Welfare Food Challenge, is it enough?

by dm gillis

Oh man, here we go again. It’s November, and in these parts that means it’s time for the Welfare Food Challenge, where perfectly sane, and some of them prosperous, individuals will, for a week, eat only the food they can buy with $26. It’s an action to draw attention to the criminally low amount of income provided to recipients of welfare in BC, through BC Employment and Assistance (ironically named due to its lack of gateways to employment).

For purposes of the Challenge, someone has calculated that $26 per week is the amount left over for food for a person receiving a monthly $610 welfare cheque in BC. I can promise you that it’s less than $26, but you can see their arithmetic at http://welfarefoodchallenge.org/. There, you’ll also see the earnest faces of those participating in the Challenge, and read their stories of absolute dedication, principle and hope.

To those of you participating in the Challenge, I say that you are good and caring people. And the organisers deserve an enormous amount of credit and recognition. Raise the Rates is an awesome organization. But having written and worked on issues of local food insecurity, and having lived with hunger in this wealthy province, I wonder if it’s enough.

So, having said this, you’re probably wondering if I’m just some jerk who doesn’t get it, but I do. I’m a person with a disability, and I have lived on welfare in BC, as a result. Now I live on BC Persons with Disabilities Assistance, administered by the same Ministry as welfare. BCPDA pays more than welfare, and it comes with some welcome add-ons that people on welfare don’t get, like some dental coverage, but it’s still less than $1000 a month.

In spite of the higher amount, the second half of the month is a very hungry one. And before some troll tells me to go back to where I came from, if I don’t like it, you should know that I was conceived, born and raised in Vancouver. I also worked and paid taxes here, all of my life, until my disability made working impossible.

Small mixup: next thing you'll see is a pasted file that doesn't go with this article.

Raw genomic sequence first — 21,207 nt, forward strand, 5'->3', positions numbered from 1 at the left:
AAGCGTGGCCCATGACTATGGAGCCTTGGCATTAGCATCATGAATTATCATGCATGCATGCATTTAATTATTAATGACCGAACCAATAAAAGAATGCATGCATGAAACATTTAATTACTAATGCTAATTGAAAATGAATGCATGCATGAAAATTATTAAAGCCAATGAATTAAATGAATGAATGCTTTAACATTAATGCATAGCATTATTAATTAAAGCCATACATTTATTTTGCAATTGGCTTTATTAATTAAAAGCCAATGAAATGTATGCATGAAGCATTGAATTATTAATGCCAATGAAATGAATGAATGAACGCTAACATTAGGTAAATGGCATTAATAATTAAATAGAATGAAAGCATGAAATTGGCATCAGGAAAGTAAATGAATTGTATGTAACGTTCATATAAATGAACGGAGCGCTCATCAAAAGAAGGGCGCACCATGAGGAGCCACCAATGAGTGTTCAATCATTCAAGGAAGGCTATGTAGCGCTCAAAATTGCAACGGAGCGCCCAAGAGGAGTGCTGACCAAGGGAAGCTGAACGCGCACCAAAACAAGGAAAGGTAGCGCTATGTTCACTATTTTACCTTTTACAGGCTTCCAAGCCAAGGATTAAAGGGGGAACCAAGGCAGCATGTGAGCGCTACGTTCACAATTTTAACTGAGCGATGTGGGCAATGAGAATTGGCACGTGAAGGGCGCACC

The thing about the Challenge is that I don’t want anyone to spend a week going hungry, not one person. I want all people to live in comfort and safety. And I’d prefer to see the energy, confidence and sense of inclusion commensurate with the right to food, fulfilled, used to kick some government ass, year round, every day. I want us all together to make government fear the people again.

After a week on a poverty diet, you’ll be slimmer, and after a remedial meal or two, you’ll probably feel shiny and new. But the Challenge itself can never inform a person of the profound humiliation, insult, isolation and hopelessness that comes along with the legislated poverty thrust upon so many in this province.

Poverty, hunger and disenfranchisement are systemic in BC. We have a government for whom foodbanks are a primary part of their business plan. That’s why I’d rather that participants in the Challenge save their strength and do things like vote, show up en masse at the BC Legislature, and the offices of Michelle Stilwell and Christy Clark, and make demands. Flood their offices daily with letters, petitions and emails. (But keep records. The emails will probably be deleted.) And cc the opposition. Tell them that the poor are not a complicated problem, they are people. And tell them that poverty need not continue simply because it has always been with us.

Many of you have already taken some of these measures, and I humbly thank you. And if you choose to go through with the Challenge, may I recommend Sunrise Market at 300 Powell Street in Vancouver as an excellent place to shop on a budget.

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